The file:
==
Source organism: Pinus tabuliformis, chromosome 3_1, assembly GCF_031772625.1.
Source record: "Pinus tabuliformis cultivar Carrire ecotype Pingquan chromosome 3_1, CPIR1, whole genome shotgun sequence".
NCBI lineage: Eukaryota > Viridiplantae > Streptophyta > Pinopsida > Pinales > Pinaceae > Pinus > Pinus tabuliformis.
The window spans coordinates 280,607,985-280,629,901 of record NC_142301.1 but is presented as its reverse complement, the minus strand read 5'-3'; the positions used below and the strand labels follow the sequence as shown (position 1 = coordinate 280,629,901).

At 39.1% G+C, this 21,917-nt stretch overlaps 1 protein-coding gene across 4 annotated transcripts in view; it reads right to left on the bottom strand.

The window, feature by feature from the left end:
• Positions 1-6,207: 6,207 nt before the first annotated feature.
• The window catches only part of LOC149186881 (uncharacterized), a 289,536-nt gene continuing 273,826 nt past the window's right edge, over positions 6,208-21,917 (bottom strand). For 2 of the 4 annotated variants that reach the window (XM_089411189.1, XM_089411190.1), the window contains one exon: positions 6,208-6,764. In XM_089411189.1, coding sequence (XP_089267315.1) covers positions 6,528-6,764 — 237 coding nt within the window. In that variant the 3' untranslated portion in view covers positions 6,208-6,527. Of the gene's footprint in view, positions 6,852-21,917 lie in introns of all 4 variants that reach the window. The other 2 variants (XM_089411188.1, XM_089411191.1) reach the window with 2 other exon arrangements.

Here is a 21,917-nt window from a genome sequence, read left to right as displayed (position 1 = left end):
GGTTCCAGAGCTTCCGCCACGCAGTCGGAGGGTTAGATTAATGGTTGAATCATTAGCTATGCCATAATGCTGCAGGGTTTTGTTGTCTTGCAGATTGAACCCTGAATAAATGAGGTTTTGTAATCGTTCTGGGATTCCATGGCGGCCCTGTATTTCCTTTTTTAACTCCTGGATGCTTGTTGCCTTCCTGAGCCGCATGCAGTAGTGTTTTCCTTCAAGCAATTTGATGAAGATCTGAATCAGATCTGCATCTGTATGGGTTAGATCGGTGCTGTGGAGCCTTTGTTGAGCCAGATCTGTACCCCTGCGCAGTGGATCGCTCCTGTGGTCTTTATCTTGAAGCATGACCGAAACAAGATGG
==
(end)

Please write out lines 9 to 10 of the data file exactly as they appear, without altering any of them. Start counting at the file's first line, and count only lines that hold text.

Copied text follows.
Here is a 21,917-nt window from a genome sequence, read left to right as displayed (position 1 = left end):
GGTTCCAGAGCTTCCGCCACGCAGTCGGAGGGTTAGATTAATGGTTGAATCATTAGCTATGCCATAATGCTGCAGGGTTTTGTTGTCTTGCAGATTGAACCCTGAATAAATGAGGTTTTGTAATCGTTCTGGGATTCCATGGCGGCCCTGTATTTCCTTTTTTAACTCCTGGATGCTTGTTGCCTTCCTGAGCCGCATGCAGTAGTGTTTTCCTTCAAGCAATTTGATGAAGATCTGAATCAGATCTGCATCTGTATGGGTTAGATCGGTGCTGTGGAGCCTTTGTTGAGCCAGATCTGTACCCCTGCGCAGTGGATCGCTCCTGTGGTCTTTATCTTGAAGCATGACCGAAACAAGATGG